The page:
There are plenty of things students can do to make a difference, and many are already hard at work. This year, Scholarship.com’s annual Resolve to Evolve scholarship prizes were awarded to students who wrote the best essays on problems dealing with standardized testing and the environment. See what the winners had to say on the topic, and check out Scholarships.com's new Resolve to Evolve $10,000 essay scholarship. You can also search our database for college scholarships and grants; begin finding money for college today!

Posted Under:

College Culture , College News , Tips


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by Paulina Mis

Students aren’t getting enough sleep—nothing new here. According to the National Sleep Foundation, 60 percent of high school students reported extreme daytime sleepiness. And how can you blame them? Anyone with high ambitions knows what it takes to get into a good college. Balancing extracurriculars with school and a social life can seem like a juggling act, but many feel that it’s the only way to reach goals. 

Regardless of what teachers say, many students are certain that staying up to study will get them better test scores than extra zzzs would—myself included. Students are just too busy to study earlier. Okay, okay, maybe putting things off and surfing the net has something to do with it as well. But procrastination makes today’s students no different from those of generations past. Unfortunately, current generations feel that not studying must be followed by intense late-night sessions.  According to an article in New York magazine, kids today sleep one hour less than they did 30 years ago.

As you may imagine, nothing good can come of that. Lack of sleep has been linked to depression, weight gain, an increase in cases of ADHD  and, of course, poor school performance—even if we beg to differ. According to the article, studies of sleep-deprived students have consistently shown they don't perform as well as do student who get sufficient sleep. In a recent trial, a group of sixth-graders intentionally deprived of sleep performed as well on exams as average fourth-graders. That’s a two year decrease in cognitive ability. By one estimate, sleeping problems can hurt a child’s IQ as much as lead exposure! If that doesn't send us back to bed... well, let's just hope it does.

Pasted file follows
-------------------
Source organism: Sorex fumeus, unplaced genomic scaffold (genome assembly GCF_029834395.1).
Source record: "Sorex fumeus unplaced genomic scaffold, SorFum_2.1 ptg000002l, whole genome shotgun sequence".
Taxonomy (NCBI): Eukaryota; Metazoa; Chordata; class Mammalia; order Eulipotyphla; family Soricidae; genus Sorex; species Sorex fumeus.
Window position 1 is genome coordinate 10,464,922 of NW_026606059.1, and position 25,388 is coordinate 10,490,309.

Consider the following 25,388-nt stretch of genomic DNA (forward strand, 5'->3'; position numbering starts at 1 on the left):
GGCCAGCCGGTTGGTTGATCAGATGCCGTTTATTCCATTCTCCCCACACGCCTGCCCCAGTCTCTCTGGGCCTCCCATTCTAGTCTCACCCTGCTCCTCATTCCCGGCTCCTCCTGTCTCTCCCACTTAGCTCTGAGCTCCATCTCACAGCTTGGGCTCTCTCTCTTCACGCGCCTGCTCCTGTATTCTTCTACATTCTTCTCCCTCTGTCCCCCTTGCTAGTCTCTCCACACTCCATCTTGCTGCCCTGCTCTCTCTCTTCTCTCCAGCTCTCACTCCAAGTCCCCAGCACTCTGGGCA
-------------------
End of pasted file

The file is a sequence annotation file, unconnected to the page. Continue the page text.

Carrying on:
Posted Under:

College Culture , High School


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by Paulina Mis

It’s been a long year for colleges across the nation. Aside from the student lender and college study abroad fiascos, investigators are looking more closely at the handling of endowments by colleges.

According to The Chronicle of Higher Education, many schools have accumulated large endowment funds, some in excess of $1 billion. This is tax-free money, and if investments are well-planned, interest will lead to annual gains.

Despite this, college tuition rates have soared across the country, and students are increasingly left with debts that sometimes mirror mortgages. A proposal that could allay this problem involves forcing schools with large endowments to spend about 5 percent of their money each year, or be subject to taxes. After all, endowments are meant to aid, not hoard.

But some schools say that this is not as easy as it may seem. People who donate often leave specific instructions for endowment spending. Money may be set aside, for example, for students who are financially needy and epileptic, or for those who conduct research in the hearing sciences.

Based on the written testimony of four higher education associations, the American Council on Education, the Association of American Universities, the National Association of Independent Colleges and Universities and the National Association of State Universities and Land-Grant Colleges, proposed legislation is based on inaccurate college endowment information.

According to the testimony, an average of 80 percent of endowment assets were restricted at public institutions in 2006, and 55 percent were restricted at private ones. That, of course, still leaves plenty of unrestricted funds that could be used to greatly relieve student needs. This, by the way, is what higher education associations already claim to do.

The issue is a bit of a slippery slope. Endowments could diminish if expenditure choices were left up to college officials. Plus, available money doesn’t necessarily translate into swimming pools of cash for directors to dive into. 

Then again, tuition is getting out of hand, and storing large amounts of money when students have little choice but to take out excessive loans seems a bit immoral. Perhaps additional information is needed on unrestricted money expenditures and on how much is needed to maintain interest that would keep funds afloat.


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by Paulina Mis